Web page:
Decision Making and Planning Horizons

Decision Making

One of the first pieces of advice my Headmaster gave me in my current role was that the pace of decision making would be (and should be) slower as a senior manager – I needed to allow time to make decisions. I thought I knew that I would need to consider more people’s opinions and recognise that a wider sphere of people have a vested interest in what I choices I made but as with many realities of being a senior leader, I didn’t appreciate quite what this would be like until I was actually in that role. I have a reminder to myself, just above my desk in my office, who needs to know? My current school is part of a ‘family of schools’, I can’t just consult my counterpart in my own school, I also need to check with my counter part at our sister school as well and, at times, the wider senior management team at both. This requires more time and I have to keep looking ahead to allow for the days or weeks it might take to come to a final conclusion.

Planning horizons

Another piece of advice I’ve been given relates to short, medium and long term planning horizons – short: today or this week, medium: the next term, long: planning for the next year or possibly next few years. In my weekly meetings with my HM we always go through the short term planning and mostly also cover the medium term. Longer term isn’t discussed as regularly but it is very much on the agenda so that we (hopefully) don’t get caught out, although in this position it isn’t possible to plan for everything and it pays to be flexible and able to respond to shifting sands that could throw plans off course. Planning horizons are a standing item in weekly SMT meetings too, we discuss what is coming up that week and then the longer term planning for that term or the one ahead.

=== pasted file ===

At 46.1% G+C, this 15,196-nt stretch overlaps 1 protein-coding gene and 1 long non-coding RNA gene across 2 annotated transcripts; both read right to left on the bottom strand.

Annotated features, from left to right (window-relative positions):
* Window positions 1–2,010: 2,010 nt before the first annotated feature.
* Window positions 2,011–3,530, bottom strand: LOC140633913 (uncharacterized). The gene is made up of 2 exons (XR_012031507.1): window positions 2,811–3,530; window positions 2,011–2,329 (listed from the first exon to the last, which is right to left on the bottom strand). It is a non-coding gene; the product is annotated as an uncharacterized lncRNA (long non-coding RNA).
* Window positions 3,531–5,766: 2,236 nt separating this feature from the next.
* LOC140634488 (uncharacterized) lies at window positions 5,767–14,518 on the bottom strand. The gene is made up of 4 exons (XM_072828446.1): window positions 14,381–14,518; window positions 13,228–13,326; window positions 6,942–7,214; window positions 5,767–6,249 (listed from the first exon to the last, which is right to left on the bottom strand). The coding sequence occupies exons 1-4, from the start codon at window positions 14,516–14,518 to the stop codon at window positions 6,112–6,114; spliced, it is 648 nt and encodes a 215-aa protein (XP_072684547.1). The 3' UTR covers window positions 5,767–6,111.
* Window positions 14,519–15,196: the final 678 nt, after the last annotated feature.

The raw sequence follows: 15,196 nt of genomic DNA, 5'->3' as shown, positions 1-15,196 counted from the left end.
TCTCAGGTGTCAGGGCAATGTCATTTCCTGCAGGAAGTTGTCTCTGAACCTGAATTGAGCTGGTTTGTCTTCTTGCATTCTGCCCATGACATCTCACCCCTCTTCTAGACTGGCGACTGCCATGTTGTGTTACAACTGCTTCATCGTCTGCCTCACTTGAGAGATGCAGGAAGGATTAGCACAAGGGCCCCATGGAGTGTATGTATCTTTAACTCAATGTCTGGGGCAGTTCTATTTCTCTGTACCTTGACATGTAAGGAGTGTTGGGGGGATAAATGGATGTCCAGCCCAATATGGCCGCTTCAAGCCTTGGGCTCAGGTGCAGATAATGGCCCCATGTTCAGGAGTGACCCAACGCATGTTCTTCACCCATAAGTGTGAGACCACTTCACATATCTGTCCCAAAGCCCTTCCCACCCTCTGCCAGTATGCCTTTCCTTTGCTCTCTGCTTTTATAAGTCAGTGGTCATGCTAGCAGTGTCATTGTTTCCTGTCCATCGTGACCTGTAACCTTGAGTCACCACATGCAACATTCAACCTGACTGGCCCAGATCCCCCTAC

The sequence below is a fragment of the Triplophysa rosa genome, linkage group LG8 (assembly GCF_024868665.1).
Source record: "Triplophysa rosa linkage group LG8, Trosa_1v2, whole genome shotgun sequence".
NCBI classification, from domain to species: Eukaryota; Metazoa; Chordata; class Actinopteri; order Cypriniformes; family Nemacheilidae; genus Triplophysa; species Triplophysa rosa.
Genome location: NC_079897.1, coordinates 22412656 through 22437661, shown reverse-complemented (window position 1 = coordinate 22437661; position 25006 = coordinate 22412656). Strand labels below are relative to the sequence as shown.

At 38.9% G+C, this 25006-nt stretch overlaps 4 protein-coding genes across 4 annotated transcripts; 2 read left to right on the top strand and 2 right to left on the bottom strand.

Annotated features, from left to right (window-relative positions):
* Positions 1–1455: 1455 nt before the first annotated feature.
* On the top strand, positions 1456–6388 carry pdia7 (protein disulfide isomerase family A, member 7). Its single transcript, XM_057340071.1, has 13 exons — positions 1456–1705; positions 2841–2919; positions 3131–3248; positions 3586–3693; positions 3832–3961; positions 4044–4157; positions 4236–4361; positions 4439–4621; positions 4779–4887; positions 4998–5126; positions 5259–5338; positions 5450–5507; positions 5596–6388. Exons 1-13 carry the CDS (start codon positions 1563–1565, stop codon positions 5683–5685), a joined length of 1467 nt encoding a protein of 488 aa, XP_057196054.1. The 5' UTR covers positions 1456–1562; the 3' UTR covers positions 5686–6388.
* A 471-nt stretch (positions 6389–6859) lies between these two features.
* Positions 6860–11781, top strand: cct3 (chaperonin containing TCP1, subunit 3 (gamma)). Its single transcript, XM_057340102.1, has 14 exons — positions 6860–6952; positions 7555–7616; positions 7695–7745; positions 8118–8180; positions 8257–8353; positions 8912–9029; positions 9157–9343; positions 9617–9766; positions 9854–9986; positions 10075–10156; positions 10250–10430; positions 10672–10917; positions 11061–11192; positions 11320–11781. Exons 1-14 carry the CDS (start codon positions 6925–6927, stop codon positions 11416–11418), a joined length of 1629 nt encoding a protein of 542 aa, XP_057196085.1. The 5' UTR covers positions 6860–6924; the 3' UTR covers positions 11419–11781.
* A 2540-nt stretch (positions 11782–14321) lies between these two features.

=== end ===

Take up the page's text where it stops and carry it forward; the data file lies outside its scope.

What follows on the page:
I have found on several occasions that I have been too easily caught up in the day to day business of teaching and haven’t looked up enough to plan ahead. It is hard to strike the right balance between thinking strategically and keeping the plates spinning as a DH whilst also wanting to still plan good lessons, mark work quickly and know that I am delivering lessons to the standard I would have done when all I had to do was teach. It is really important to keep teaching, I would never cancel a lesson or get cover for a meeting – I am a Deputy Head teacher which means that fundamentally I am a teacher but I also have to reconcile that with my leadership responsibility and those that I lead. If I get too caught up in my lessons and marking and don’t remember to plan, look ahead and ensure I am strategic, I won’t communicate plans in time and may miss consulting with the right people, resulting in my team feeling that I don’t have a handle on events. This then affects their wellbeing – if I’m not strategic and forward thinking, they are left feeling anxious or out or the loop. In order to build their trust and confidence, they need to know that I have thought ahead and have already started to plan for the next event or term. Of course, I won’t think of everything and my team often nudge me or remind me of factors that I haven’t considered for which I am incredibly grateful – their collective wisdom and experience is invaluable – but they need to know that I am proactive rather than reactive. Creating space in my diary for this thinking time is time very much well spent and communicating to those I lead that I am undertaking this planning reassures them. Considering who to involve in the process and when (and how) to utilise the skills and experience of my team means I am more likely to have considered alternatives or different approaches, potential pitfalls or challenges. Planning ahead so that I have time to bring my team along with me has been a valuable lesson.

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